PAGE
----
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GCSE grading crisis: fight to resolve 'injustice'
THE head of a leading Dorset academy is urging parents to write to their MP in a bid to resolve the GCSE English “mess”.
The crisis has seen thousands of students awarded lower than expected grades in the pivotal subject due to controversial grade boundary changes halfway through the school year.
Dr Terry Fish , head of Twynham School in Christchurch has now written to all parents encouraging them to hold all their MPs to account for the fiasco, which is having a “catastrophic effect on individual students”.
The school, which usually expects between 75 per cent and 80 per cent of students to gain a Grade C or above in GCSE English, was shocked when only 66 per cent of pupils had achieved a C grade or higher this year.
Dr Fish said: “We could not comprehend what had happened and it was only when the news broke across the country that we began to understand.
“As another head teacher said, the goalposts weren’t just moved, they were put on another planet.
“Our calculations show that 77 per cent of our students gained a Grade C in English based on the January grade boundaries.”
Commenting on the unfairness of the change in grade boundaries, he added: “Since we are not a school which “games the system” but concentrates on teaching well and submitting marks at the end of the course, our students were clearly very significantly disadvantaged and hence our English results.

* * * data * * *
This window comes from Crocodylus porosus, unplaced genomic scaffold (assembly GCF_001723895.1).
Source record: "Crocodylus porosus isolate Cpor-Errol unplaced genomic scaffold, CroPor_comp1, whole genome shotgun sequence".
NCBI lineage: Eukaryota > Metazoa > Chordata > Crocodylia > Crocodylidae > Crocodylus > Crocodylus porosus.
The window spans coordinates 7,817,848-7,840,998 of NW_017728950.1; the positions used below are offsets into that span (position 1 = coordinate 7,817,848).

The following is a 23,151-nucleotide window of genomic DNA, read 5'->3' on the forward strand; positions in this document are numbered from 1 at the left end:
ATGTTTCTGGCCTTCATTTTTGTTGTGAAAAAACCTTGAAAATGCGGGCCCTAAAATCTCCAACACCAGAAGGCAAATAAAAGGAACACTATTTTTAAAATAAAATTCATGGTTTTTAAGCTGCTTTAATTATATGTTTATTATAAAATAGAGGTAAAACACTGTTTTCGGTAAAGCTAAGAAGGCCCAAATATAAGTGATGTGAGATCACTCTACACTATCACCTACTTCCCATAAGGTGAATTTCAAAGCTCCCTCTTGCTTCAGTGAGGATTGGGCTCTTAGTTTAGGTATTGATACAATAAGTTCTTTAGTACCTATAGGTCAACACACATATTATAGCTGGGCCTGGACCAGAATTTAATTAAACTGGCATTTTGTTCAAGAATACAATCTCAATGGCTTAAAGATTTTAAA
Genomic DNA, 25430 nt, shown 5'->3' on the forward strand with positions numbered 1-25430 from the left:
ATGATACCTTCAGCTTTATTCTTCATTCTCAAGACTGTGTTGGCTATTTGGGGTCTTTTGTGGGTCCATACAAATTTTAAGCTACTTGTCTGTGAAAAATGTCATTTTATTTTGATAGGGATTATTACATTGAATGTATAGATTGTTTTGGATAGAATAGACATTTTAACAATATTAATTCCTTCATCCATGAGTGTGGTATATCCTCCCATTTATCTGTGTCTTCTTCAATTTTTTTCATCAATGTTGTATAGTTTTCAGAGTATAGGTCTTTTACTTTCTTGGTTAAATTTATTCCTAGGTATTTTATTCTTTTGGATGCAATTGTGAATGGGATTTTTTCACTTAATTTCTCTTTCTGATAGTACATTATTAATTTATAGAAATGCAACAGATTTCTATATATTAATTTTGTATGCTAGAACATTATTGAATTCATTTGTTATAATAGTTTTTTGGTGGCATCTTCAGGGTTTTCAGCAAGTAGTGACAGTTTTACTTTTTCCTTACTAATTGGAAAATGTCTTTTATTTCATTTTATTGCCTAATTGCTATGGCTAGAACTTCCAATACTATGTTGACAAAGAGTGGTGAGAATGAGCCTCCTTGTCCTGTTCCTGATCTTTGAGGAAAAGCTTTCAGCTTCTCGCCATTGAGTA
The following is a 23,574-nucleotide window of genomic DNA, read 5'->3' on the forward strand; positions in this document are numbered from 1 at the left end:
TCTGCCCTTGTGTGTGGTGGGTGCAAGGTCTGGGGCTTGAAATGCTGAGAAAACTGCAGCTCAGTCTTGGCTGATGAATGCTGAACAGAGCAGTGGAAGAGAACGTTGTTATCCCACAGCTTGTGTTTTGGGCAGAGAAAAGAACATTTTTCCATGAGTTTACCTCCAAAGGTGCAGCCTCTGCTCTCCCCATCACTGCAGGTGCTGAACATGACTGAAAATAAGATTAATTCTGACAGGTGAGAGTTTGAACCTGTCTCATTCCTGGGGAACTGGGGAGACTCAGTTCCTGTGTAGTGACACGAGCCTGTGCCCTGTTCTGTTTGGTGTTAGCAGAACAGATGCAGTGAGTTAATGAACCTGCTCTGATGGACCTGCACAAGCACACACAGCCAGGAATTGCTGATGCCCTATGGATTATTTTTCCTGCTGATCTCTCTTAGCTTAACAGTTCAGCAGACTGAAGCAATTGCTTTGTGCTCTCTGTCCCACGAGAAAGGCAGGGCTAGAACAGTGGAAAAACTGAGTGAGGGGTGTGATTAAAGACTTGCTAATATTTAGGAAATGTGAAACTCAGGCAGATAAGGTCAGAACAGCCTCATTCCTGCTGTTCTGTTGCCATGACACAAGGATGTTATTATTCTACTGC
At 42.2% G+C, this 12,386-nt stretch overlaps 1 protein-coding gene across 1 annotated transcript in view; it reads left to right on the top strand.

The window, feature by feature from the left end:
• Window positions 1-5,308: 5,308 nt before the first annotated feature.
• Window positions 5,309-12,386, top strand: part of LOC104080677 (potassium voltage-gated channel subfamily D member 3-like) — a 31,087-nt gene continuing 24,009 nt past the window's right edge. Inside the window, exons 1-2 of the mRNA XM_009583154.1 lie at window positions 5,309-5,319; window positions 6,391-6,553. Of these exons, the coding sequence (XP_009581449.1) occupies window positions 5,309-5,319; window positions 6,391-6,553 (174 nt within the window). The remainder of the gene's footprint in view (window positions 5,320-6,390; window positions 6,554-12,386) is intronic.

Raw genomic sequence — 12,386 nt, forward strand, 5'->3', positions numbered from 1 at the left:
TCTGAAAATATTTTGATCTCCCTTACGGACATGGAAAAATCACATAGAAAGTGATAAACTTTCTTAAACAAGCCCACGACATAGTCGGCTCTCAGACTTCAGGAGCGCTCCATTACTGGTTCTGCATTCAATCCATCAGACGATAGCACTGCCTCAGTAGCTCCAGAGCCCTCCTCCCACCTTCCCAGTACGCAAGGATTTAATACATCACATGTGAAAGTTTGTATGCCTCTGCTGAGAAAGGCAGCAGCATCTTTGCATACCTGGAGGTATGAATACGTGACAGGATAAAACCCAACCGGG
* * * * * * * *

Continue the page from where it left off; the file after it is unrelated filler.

“While this affects league tables, of far more importance is that about 67,000 young people across the country appear to have gained a Grade D in English rather than the C grade which they deserved since they had met the published criteria for that C grade.”
Dr Fish said any faith he had in the fairness of the examination system has been destroyed.
At The Bourne Academy in West Howe, Principal Jackie Steel said their English results had been slashed by 23 per cent.
She said: “They should have been similar to maths, which saw students get 61 per cent. Instead students in year 11 got a lower grade for English than the other subjects they took.
“Our students and staff worked their socks off to get good grades. They did extra lessons before school, after school, on Saturdays and in the holidays .
“We agree with Dr Terry Fish at Twynham School that it would be brilliant if parents and carers voiced their concerns and demanded that the Government ensures that the examination boards play fair for the children in this country.”